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Historic Aluminum Smelting Industry in Rapid Decline in US

Alcoa smelter workers commiserate at their union hall in East Wenatchee, Washington; from left Kelley Woodard, Kirk Peterson, Clayton Verellen and Chris Morales, Jan. 20, 2016. (T. Banse/VOA)

Smelter worker Chris Morales of Wenatchee, Washington, remembers the day he learned he was being laid off - via a text message on a day off. "It is a feeling of surprise, panic," he said. "Now what? My wife has a good job; I'm fortunate for that. But still, I was counting on Alcoa, which has been around for years."

Sixty-four years here in Wenatchee, in fact. The American company now known as Alcoa was the first to commercialize aluminum production more than 100 years ago. That industry eventually employed tens of thousands of workers around the US. But aluminum smelting is now in steep decline domestically, and while Alcoa insists it will still make aluminum in the Pacific Northwest, many laid-off workers, like Morales, have doubts. He recalled the advice he got from plant managers: "something along the lines of, 'You need to go find another job.'"

So he is moving on, hoping service as a volunteer firefighter will turn into a career position.

Alcoa's Wenatchee Works shut down indefinitely at the beginning of January, Jan. 20, 2016. (T. Banse/VOA)
Alcoa's Wenatchee Works shut down indefinitely at the beginning of January, Jan. 20, 2016. (T. Banse/VOA)

Hundreds of jobs lost

The idling of the Alcoa Wenatchee smelter at the beginning of January cost around 420 jobs, which paid around double the average wage of that area. Another 465 workers at another Alcoa smelter outside Ferndale, Washington, are worried.

Plant manager Barry Hullett explained the situation at a hearing before state Senators. "It is important to notice the difference between a curtailment and a closure. When we curtail a plant, we keep it in operating condition so it may be restarted. That's different than a closure." He noted that what the remaining Pacific Northwest smelters face is indefinite curtailment.

Hullett hopes market conditions "will change for the better." But the price for aluminum fell around 30 percent last year. "The metal price shouldn't stay at this level," he said. "It's at historic lows. So commodity cycles should change. Hopefully when that does, we'll be positioned to keep operations going in Washington state."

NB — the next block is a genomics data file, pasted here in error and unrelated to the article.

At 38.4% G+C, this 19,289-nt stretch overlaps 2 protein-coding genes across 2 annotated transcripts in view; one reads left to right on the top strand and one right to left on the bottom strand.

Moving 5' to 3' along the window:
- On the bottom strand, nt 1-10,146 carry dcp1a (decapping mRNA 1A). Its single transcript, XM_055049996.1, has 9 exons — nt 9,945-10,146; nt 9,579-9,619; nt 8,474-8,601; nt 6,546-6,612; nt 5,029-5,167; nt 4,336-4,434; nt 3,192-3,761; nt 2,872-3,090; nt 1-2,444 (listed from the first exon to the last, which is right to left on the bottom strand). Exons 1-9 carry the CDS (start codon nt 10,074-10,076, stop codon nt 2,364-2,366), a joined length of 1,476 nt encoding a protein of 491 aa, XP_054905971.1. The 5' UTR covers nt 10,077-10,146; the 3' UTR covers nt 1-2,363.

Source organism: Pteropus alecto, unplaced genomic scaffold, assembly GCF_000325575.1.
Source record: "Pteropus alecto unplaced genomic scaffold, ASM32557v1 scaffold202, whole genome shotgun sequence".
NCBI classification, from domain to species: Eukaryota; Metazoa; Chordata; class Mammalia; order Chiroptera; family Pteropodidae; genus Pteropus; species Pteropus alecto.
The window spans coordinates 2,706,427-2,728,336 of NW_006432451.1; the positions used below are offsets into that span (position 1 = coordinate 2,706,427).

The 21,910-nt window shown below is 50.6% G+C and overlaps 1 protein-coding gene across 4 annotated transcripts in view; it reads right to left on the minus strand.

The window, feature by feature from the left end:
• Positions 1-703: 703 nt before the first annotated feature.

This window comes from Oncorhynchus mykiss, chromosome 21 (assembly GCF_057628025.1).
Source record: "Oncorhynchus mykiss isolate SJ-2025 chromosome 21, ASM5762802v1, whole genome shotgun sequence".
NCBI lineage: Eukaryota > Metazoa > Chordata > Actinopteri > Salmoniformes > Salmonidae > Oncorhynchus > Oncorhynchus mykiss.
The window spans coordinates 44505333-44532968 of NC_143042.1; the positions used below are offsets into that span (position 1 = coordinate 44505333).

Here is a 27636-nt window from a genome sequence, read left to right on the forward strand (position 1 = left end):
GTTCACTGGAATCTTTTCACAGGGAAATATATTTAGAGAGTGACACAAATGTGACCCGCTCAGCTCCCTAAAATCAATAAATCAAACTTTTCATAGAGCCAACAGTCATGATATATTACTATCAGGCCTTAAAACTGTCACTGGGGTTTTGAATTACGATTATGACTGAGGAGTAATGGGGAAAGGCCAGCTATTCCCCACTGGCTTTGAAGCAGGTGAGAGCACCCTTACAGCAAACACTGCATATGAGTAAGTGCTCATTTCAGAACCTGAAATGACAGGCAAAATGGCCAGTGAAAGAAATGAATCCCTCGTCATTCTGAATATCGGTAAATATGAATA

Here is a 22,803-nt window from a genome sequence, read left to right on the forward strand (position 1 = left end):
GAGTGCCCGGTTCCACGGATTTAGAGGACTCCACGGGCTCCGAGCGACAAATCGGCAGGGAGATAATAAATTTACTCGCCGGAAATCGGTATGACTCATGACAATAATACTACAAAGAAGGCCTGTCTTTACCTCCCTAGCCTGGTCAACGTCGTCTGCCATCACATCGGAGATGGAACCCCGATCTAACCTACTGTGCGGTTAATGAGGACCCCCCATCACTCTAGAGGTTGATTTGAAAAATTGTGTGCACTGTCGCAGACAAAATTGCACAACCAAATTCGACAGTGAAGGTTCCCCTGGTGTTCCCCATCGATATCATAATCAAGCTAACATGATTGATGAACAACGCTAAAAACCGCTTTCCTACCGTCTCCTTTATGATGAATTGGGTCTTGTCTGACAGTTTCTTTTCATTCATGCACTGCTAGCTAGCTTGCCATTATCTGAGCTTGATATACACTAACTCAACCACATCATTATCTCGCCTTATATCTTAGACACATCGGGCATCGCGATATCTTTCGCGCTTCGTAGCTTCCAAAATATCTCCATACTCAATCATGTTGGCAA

FILE - Alcoa's Intalco Works smelter near Ferndale, Washington, which continues to operate for now, Apr. 29, 2008. (Tore Oftness via Alcoa)
FILE - Alcoa's Intalco Works smelter near Ferndale, Washington, which continues to operate for now, Apr. 29, 2008. (Tore Oftness via Alcoa)

Growing international competition

Fifteen years ago, there were 23 active aluminum smelters in the U.S. Today there are only six - including that one in Ferndale - and by mid-year, there could be fewer after scheduled closures.

Karen McBeth follows aluminum's fortunes for the industry news service Platts. She says U.S. firms face tough competition from newer smelters in China and other countries."It's interesting how China has just completely overtaken the industry," she said. "It is true of a lot of metals markets, not just aluminum. They now account for about half of global production and half of global demand. So they are a huge factor."

McBeth is rooting for a U.S. comeback, but not counting on it. "At the moment though, a number of these smelters are being dismantled. It is going to be a little late for the U.S. industry to try to make a comeback if the price doesn't improve soon."